The local music scene helped carry Nussbaum through. Friends of Dubey met at Redscroll Records in Wallingford for consolation and to share memories. “That was the place where everyone gathered.” Nussbaum was able to go on; Manic Productions kept booking shows.
“One Of The Players”
Another landmark show came in 2009. Nussbaum booked one of his favorite bands, Dinosaur Jr., to play in Milford. He ended up spending most of the day with the band, his heroes since middle school.
He was there for load-in at noon, and picked up some lunch for the band. “I got them lobster bisque soup,” Nussbaum recalled with a gap-tooth grin. “J [Mascis, the lead singer] really liked it.”
Every minute of the 14-hour day was enjoyable, Nussbaum recalled “That was the point where—‘This is definitely what I want to do’”
And it was “the first time we did really well in a financial sense.” The show was sold out in advance; it was written up in Rolling Stone.
Around that time, New Haven’s Cafe Nine and The Space, in Hamden, both hired Nussbaum to run their websites and social media, giving him some steady music-business income. He could finally afford to leave outside part-time work behind.
Nussbaum has built up Manic Productions the right way, said Brian Phelps, who’s run Toad’s Place for 36 years.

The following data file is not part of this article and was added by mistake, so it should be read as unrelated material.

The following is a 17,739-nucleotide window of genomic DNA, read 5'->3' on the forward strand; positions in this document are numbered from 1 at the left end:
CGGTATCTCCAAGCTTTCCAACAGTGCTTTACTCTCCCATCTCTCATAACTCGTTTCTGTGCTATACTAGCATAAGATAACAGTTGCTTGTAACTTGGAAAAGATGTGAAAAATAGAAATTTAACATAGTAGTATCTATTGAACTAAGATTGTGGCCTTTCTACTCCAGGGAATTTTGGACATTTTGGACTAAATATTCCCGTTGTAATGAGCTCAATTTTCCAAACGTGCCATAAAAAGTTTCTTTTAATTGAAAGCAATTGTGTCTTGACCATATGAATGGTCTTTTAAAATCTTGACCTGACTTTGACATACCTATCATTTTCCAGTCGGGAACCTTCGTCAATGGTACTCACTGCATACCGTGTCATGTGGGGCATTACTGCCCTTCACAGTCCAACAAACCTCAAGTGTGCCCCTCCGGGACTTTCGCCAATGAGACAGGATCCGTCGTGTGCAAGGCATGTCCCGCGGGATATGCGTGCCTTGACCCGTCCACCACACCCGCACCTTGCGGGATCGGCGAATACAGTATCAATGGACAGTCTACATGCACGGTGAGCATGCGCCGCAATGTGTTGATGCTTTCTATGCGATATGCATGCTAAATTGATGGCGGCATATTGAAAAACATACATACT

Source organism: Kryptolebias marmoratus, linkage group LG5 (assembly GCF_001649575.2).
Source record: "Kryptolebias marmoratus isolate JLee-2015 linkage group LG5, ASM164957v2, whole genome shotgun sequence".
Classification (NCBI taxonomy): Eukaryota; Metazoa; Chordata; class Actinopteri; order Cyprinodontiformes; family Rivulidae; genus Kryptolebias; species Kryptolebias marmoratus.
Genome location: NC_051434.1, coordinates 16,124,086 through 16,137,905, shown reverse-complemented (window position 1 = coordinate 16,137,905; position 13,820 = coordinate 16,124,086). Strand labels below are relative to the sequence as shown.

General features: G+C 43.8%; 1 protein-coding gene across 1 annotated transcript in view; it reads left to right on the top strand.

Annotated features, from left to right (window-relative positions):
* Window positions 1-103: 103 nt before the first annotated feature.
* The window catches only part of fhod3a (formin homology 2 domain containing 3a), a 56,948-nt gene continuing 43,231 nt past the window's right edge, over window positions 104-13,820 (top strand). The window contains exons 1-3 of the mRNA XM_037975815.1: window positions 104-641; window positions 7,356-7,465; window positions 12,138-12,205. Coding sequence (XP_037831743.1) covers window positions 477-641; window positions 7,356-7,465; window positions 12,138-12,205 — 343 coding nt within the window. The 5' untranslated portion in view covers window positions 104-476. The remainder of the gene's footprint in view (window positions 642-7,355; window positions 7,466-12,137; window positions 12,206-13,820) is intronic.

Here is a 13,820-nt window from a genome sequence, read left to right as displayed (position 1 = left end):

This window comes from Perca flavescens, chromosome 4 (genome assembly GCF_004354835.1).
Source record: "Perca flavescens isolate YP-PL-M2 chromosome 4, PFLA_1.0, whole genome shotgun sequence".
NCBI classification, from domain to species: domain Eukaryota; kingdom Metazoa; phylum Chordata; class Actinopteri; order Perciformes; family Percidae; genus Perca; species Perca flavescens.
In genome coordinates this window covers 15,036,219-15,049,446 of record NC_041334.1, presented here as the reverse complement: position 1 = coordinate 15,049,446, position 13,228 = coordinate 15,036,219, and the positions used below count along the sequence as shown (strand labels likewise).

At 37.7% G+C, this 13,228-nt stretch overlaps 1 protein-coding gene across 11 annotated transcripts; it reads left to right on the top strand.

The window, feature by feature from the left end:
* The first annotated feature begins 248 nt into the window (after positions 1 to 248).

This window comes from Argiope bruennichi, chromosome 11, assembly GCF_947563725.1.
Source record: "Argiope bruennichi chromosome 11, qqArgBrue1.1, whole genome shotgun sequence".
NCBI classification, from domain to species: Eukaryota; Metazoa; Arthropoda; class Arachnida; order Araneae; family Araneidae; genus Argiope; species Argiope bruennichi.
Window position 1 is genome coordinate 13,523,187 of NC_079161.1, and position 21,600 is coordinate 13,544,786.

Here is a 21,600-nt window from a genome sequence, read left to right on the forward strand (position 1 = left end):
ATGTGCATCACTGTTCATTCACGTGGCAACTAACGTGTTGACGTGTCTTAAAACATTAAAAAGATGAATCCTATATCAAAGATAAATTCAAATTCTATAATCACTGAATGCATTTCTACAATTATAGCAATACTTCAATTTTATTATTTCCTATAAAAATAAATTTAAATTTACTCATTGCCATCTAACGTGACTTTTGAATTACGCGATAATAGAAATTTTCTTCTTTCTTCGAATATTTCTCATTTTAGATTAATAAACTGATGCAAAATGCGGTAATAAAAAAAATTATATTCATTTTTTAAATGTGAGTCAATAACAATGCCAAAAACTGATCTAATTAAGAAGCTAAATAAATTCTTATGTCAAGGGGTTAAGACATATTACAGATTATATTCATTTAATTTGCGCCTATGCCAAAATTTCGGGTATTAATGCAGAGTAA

“You’ve got to move up slow and know where you’re going,” Phelps said. “The concert game is a tricky game and a lot of people have lost a lot of money doing it. … He’s doing it with foresight and intelligence. He’s making the right calls. … Eleven years in this business is a long time.”
Nussbaum’s stock and trade is still relatively small indie rock bands and local bands looking to build a following. He’s out of the VFW halls, and putting bands into smaller venues in and around New Haven like Cafe Nine and Lily’s Pad at Toad’s. He’s not booking amphitheaters. But “he’s one of the players in Connecticut,” Phelps said.
“He’s done an amazing job bringing people to the Space who would generally only play Boston or New York,” Rodgers said. “He’s built up a lot of relationships with agents who used to ignore Connecticut.”
“I really just enjoy the music,” Nussbaum said. “Our thing is bringing in bands that would usually skip Connecticut. … There’s bands that stop here every tour now. Connecticut is more on the map.”